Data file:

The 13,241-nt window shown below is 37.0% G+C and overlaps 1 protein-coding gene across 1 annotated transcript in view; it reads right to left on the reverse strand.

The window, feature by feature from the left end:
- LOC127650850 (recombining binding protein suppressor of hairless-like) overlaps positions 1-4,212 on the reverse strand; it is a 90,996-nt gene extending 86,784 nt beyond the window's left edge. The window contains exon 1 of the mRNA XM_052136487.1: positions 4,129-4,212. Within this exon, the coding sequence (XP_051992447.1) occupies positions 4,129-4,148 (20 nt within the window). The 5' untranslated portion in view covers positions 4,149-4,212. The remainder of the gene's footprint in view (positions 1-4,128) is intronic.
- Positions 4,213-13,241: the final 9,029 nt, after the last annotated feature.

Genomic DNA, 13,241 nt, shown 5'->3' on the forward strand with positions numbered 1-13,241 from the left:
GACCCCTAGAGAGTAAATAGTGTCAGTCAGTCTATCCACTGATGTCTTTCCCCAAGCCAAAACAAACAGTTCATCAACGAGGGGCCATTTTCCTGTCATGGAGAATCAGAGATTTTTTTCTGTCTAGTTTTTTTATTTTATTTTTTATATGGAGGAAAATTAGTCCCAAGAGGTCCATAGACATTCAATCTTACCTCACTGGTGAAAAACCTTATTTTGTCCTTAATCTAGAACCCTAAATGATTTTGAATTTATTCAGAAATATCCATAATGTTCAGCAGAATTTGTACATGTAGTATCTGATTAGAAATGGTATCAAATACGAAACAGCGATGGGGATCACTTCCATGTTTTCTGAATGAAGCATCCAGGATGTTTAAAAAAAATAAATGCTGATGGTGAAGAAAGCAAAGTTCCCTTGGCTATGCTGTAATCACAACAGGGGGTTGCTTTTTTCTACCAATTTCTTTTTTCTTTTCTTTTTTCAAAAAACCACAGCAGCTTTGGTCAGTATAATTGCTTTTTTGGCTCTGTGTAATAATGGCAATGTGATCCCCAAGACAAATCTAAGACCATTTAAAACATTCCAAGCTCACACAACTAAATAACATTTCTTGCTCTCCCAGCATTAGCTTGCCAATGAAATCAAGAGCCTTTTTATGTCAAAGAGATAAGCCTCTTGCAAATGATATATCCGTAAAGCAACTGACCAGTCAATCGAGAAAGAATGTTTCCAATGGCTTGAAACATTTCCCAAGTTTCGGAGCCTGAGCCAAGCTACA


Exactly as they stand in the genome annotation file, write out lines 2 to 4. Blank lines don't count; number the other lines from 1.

The window, feature by feature from the left end:
- LOC127650850 (recombining binding protein suppressor of hairless-like) overlaps positions 1-4,212 on the reverse strand; it is a 90,996-nt gene extending 86,784 nt beyond the window's left edge. The window contains exon 1 of the mRNA XM_052136487.1: positions 4,129-4,212. Within this exon, the coding sequence (XP_051992447.1) occupies positions 4,129-4,148 (20 nt within the window). The 5' untranslated portion in view covers positions 4,149-4,212. The remainder of the gene's footprint in view (positions 1-4,128) is intronic.
- Positions 4,213-13,241: the final 9,029 nt, after the last annotated feature.